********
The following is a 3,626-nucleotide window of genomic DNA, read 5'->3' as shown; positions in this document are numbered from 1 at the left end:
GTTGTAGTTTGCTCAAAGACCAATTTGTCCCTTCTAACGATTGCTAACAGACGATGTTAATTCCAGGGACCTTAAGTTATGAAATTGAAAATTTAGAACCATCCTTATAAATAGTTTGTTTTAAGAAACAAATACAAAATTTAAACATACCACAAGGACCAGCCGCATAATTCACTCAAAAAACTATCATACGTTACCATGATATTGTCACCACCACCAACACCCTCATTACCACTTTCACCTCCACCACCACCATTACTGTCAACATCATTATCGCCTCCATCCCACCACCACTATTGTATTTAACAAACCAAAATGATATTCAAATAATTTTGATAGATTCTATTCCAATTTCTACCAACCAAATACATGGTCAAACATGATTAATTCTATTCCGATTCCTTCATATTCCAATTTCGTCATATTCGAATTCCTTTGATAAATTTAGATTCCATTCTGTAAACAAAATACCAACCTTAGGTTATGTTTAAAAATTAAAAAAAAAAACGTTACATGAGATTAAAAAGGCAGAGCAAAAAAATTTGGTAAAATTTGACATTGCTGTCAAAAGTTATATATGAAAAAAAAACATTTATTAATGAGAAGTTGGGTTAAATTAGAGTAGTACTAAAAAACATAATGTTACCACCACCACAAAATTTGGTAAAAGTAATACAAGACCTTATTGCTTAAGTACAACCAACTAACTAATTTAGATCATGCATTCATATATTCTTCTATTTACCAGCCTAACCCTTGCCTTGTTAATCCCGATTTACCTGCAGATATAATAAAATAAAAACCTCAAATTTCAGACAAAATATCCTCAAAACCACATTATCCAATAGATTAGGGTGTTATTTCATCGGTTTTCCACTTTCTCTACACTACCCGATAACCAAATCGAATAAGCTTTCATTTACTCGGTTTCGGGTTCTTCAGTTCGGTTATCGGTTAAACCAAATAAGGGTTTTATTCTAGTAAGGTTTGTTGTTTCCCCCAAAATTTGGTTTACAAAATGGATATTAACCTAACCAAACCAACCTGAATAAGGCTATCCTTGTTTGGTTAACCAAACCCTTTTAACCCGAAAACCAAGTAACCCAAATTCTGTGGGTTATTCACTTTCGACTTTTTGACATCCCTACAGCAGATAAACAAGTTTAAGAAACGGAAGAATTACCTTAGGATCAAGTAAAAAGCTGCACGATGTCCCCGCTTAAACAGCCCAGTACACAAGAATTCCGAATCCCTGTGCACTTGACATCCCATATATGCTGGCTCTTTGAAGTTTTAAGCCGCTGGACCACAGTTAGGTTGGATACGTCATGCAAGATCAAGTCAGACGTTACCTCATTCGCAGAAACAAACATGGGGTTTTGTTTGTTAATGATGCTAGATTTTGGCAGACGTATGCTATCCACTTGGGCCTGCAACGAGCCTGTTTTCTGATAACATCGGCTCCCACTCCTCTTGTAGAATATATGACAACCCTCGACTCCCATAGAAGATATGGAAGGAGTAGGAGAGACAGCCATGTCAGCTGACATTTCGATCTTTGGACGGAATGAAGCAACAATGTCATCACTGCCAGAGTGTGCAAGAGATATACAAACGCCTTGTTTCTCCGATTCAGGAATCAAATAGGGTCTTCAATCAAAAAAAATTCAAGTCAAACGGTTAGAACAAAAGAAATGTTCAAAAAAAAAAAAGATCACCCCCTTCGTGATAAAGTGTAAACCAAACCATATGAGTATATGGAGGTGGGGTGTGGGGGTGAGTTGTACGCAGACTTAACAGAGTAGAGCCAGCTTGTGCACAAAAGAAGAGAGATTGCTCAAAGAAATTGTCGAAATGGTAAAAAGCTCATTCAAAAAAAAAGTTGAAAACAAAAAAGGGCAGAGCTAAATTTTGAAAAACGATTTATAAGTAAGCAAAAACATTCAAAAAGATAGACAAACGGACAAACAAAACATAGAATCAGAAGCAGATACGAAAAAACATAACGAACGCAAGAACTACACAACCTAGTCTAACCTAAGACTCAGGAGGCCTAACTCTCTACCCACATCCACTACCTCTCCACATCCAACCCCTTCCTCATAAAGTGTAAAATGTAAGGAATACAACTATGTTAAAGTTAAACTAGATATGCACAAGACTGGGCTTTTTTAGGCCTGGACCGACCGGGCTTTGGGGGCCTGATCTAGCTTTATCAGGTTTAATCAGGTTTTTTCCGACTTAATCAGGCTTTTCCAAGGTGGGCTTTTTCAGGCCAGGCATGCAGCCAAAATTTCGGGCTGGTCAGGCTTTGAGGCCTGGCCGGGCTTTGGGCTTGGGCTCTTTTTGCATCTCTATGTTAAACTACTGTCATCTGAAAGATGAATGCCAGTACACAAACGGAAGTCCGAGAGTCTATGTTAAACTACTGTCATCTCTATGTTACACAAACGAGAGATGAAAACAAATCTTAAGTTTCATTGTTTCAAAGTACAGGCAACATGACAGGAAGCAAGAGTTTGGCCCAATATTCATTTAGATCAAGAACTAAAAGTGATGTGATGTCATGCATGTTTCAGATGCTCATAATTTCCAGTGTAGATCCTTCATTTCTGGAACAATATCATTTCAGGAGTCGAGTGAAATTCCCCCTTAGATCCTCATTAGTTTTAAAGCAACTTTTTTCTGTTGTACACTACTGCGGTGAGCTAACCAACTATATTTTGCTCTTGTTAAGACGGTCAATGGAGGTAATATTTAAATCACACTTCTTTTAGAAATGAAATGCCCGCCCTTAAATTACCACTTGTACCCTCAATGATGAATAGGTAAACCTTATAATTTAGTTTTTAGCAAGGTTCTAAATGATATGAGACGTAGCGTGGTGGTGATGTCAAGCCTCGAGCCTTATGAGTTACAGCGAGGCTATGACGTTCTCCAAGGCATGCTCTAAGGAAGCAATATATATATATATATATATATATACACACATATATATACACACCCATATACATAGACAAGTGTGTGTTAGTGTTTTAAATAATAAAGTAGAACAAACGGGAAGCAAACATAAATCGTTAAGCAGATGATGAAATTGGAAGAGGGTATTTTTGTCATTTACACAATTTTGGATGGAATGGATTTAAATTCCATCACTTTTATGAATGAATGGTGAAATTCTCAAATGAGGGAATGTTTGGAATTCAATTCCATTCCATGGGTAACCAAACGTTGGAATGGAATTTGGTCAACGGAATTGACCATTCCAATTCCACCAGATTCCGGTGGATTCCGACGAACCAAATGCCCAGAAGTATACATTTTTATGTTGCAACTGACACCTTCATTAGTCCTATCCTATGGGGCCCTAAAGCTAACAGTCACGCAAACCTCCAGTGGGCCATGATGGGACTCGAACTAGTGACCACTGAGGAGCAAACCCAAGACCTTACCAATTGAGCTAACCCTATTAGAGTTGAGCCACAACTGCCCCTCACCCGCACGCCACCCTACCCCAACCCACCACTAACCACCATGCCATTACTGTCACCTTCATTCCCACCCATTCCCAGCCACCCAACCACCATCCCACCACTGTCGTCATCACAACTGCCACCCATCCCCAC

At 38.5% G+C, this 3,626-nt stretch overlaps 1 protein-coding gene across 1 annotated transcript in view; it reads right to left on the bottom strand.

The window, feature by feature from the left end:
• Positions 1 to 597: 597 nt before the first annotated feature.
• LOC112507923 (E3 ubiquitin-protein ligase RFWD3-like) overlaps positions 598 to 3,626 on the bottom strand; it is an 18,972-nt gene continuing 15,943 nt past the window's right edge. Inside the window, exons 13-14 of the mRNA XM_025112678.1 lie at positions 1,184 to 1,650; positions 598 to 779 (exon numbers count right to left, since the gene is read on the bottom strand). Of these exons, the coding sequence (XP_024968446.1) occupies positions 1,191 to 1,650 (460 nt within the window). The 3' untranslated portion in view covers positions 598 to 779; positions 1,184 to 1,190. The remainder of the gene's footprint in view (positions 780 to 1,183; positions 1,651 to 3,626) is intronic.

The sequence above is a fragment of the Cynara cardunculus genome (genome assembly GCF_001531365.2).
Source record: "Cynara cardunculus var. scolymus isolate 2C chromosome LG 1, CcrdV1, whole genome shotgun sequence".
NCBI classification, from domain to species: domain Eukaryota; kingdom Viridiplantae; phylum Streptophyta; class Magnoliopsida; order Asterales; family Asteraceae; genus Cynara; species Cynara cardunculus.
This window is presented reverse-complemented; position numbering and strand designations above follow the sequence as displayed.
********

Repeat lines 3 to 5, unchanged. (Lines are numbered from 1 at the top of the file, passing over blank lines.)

At 38.5% G+C, this 3,626-nt stretch overlaps 1 protein-coding gene across 1 annotated transcript in view; it reads right to left on the bottom strand.

The window, feature by feature from the left end:
• Positions 1 to 597: 597 nt before the first annotated feature.